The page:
It takes a lot to get me out of the house in winter. I'm trying to renegotiate the basic human need for food so I can eliminate grocery store trips, but so far that hasn't worked so well. I don't like cold. Or snow. Or . . . you know, Amazon and PeaPod deliver . . .
Still, almost every winter I love to venture down to Starved Rock State Park with my family to hike the trails to see the frozen waterfalls. Usually, we manage to choose one of the coldest Saturdays of the winter. So you know I believe it's worth it to see those frozen sheets of water.
Another required stop is the bluff to watch the eagles. Soaring over the Illinois River, bald eagle pairs are a sight to make cold seem less relevant, somehow.
I started to imagine, while thinking about this topic of identity in God—what would it be like not to know you're an eagle? What if an eagle thought it was a mole? What if it spent its days digging through the ground, eating beetle grubs, wondering all the time why it was so incredibly ineffective at this digging thing. Why did it hate the feel of dirt in its feathers so much? And why, oh why, were grubs so disgusting and unfilling? The eagle would feel like it was a failure. Like it had one job and it not only was no good at it, it didn't even care.
That sounds like a lot of us. Last week, I talked about how being made in the image of God means that we should respect that image in others. We need to be about the business of seeing others as mirrors of ourselves, with their pluses, minuses, failures, and successes reflecting back our own. God included all people in his declaration that humans made in his image are very good. No exceptions.
But what if there is at least one person I don't treat with that kind of respect? And what if that person is . . . me?
What if one of the reasons we have such a difficult time understanding and living out our true identity in God is that we do not believe we are eagles? We spend our time digging away at pointless things, crying out to God Why? Why do I feel like I can't ever get better at this? Why is this so unfulfilling? Why am I not making any headway at all?
And God looks at us and says—Because you're not a mole, you idiot. You were never meant to paw at the dirt. I made you to soar.
“For we are God’s masterpiece. He has created us anew in Christ Jesus, so we can do the good things he planned for us long ago.” (Ephesians 2.10)
Eagles are some of God's most incredible creations. But you? You are a masterpiece. Right up there with the Mona Lisa and the Pieta. God's stunning creation. You should be hanging in a museum and having people gawk at you.
OK, maybe not. That wouldn't even be very much fun, I'm guessing.
Be An Eagle
But what if I don't feel like a masterpiece? At all? Well, the good news is it doesn't matter how we feel. God called us one. His word is the rule. If He said it, it is fact. God called human creation very good. He called people in his image three times in Genesis 1. That's significant, as we discussed in the first week of this topic. If He has declared it to be so, my feelings don't change it one way or another. That's excellent news for someone whose feelings of worth vary as much as the tide level in the Bay of Fundy.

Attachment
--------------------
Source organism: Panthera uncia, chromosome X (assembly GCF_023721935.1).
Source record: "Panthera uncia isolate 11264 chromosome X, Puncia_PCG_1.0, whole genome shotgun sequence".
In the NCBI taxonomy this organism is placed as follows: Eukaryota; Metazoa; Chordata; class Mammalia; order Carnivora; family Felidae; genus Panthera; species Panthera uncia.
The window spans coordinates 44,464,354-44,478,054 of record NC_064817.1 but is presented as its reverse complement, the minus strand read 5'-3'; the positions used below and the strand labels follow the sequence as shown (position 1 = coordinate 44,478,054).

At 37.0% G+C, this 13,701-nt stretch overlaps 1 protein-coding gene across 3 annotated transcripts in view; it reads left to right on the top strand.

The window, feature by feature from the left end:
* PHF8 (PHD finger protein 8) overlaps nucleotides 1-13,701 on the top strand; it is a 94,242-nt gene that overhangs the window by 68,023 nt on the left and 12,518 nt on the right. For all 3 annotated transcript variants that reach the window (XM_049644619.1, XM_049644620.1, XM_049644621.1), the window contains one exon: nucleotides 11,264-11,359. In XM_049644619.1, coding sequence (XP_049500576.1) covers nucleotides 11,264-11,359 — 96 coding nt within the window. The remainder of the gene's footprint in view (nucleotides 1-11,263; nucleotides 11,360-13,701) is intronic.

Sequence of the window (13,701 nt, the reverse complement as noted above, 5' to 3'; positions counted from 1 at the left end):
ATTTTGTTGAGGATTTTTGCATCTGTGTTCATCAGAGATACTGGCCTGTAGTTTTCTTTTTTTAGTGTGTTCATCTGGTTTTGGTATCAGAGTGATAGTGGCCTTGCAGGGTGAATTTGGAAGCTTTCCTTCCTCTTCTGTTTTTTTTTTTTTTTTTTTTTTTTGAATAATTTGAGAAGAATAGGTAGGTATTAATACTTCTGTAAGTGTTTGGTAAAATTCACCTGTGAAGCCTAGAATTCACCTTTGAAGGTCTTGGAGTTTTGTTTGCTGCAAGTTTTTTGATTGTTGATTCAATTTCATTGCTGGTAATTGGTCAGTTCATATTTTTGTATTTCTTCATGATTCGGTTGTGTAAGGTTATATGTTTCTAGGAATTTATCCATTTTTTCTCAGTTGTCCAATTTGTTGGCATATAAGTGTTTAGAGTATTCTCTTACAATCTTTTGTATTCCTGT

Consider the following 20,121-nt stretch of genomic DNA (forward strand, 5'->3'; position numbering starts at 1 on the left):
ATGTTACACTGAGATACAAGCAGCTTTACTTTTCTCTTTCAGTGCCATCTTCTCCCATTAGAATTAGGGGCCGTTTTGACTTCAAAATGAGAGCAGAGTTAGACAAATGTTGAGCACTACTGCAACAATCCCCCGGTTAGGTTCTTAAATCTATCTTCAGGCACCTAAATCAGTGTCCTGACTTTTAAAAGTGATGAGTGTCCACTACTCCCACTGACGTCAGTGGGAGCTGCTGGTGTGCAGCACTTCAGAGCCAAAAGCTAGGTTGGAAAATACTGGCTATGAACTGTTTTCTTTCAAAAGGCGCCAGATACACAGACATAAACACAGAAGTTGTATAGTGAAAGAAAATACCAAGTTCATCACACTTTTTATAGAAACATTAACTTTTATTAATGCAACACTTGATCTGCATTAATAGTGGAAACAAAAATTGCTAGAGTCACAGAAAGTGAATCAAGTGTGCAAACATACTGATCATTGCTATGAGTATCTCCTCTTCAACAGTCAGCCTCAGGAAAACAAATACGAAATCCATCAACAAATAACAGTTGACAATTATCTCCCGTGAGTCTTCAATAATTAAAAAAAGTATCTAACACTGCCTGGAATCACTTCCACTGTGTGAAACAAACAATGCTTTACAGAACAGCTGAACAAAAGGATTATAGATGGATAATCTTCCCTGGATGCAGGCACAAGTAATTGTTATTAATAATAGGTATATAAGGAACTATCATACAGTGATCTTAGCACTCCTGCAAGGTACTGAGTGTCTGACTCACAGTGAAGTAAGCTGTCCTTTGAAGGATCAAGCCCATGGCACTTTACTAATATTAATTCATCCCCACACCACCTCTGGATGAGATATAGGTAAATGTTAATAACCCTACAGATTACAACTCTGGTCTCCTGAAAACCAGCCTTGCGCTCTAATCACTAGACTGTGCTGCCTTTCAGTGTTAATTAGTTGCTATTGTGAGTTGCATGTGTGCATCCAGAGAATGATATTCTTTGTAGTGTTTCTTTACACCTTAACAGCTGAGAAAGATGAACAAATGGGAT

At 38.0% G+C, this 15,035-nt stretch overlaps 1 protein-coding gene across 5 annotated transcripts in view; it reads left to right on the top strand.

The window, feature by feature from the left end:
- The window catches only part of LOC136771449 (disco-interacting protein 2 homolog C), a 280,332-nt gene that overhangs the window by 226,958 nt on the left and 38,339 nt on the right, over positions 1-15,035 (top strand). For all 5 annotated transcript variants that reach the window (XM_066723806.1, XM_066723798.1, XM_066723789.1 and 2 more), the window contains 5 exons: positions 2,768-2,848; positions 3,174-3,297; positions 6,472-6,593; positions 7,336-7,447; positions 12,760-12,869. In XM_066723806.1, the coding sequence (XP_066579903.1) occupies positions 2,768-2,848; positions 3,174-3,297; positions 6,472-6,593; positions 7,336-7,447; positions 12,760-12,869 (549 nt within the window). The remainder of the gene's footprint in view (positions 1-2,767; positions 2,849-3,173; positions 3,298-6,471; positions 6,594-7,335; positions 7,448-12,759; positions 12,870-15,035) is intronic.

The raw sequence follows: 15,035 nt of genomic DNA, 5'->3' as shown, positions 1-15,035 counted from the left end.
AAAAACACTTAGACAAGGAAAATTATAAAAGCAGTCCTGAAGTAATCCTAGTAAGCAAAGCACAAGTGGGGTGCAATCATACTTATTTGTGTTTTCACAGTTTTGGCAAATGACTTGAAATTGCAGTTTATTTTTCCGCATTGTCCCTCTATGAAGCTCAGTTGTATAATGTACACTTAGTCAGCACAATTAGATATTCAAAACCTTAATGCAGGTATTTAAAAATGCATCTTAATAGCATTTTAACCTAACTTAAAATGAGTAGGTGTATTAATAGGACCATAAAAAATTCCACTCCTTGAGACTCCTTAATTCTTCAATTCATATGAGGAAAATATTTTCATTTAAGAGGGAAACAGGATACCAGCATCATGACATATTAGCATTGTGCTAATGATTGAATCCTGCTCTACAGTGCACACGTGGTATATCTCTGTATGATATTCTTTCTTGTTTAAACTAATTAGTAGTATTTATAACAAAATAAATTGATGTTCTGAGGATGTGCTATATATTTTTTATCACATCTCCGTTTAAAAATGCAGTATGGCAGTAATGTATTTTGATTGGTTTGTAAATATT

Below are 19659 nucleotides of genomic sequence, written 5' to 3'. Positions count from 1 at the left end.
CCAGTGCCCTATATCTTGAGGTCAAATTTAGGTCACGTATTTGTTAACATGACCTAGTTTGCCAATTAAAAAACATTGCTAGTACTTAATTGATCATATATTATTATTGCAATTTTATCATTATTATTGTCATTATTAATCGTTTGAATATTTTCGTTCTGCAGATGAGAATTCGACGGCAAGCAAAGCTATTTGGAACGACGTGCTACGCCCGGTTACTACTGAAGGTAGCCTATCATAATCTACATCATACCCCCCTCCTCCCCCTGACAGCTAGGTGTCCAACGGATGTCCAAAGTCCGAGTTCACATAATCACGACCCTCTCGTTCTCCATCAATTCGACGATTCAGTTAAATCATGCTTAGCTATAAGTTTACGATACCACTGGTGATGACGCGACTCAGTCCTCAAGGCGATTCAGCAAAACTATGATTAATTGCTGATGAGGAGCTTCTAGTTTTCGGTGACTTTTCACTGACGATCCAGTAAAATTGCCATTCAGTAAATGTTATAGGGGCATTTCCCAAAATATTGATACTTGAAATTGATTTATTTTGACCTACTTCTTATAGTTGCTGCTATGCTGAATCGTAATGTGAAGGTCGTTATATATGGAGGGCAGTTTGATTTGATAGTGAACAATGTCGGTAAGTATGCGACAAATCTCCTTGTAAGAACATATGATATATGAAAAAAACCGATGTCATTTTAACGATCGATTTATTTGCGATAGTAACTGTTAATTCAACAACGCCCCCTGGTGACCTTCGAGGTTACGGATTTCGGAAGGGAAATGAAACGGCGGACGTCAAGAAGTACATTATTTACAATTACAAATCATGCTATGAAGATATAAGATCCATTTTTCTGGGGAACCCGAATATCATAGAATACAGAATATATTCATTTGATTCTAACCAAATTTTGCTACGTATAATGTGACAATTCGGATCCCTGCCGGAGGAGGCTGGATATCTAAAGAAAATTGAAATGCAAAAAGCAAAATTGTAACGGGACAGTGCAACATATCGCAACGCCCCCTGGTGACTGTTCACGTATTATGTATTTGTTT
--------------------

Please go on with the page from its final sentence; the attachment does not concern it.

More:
However, it's going to be hard for me to treat others with the respect of God's image in them if I haven't practiced treating myself the same way. If I sell myself short in a hundred tiny ways every day, I'm highly likely to do the same to others.
God wants me to stop selling myself short. He wants me to be an eagle. Maybe that's going to be your hardest battle in 2015 when it comes to retaking your identity in Christ. Believe that you are an eagle. (This is starting to sound very Karate Kid. Whatever.)
We hear that we are to be God's representative on earth and we think, I can't do that. I'm not good enough. Holy enough. Smart enough. I'm not Mother Teresa or Billy Graham or that doctor in Africa on the cover of Time. I'm not even my pastor or youth pastor on a good day. They're trained/educated/just plain born good. I'm not. I'll leave that ambassador for God thing to them and go on digging around down here. It's good enough. I'm not cut out for more.
God says—stop being a mole. Stop selling yourself short. The truth is, every time we choose to be less than an eagle, we disrespect the image He gave us. We choose to be a cheap postcard reprint of a Thomas Kincaid when we could be a Monet.
No one can figure out his or her God-given identity sitting an assembly line of identical knockoffs of the real thing.
Who Does God Say We Are?
Things God says about you if you have given your life to Him:
- You're his image—with all that includes. (Genesis 1.27)
- He knew you before you were born and had a plan for you. (Jeremiah 1.5, Psalm 139)
- You are a new creation—you can start over. (2 Corinthians 5.17)
- You are chosen, and you belong to Him. (1 Peter 2.9)
- You're his child, and you will become more like him all the time. (1 John 3. 1-3)
- You are his friend--trusted. (John 15.15)
- You are wonderfully made. (Psalm 139.14)
- You are reconciled, holy, and blameless. (Colossians 1.19-23)
- You are fearless. (Romans 8.14-15)
That is just a short list.
We all have the choice to soar into those things or to ignore them and keep digging around in the ground.
--It takes stepping into that belief, knowing we might fall and get hurt but taking the chance anyway.
--It takes continuing those flying lessons, even after we tumble down because we lost sight of where we were meant to be. Like Dori said, Just keep swimming. Or flying. Same thing. Sort of.
--It takes looking at a situation and thinking about it not through lenses of fear but through a lens of “What would God's image-person do here?”
--It takes looking at the thieves who try to steal your identity in Christ and saying, “You know what? I don't think so. I've seen the list. I know who I am.”
Today, I choose to soar.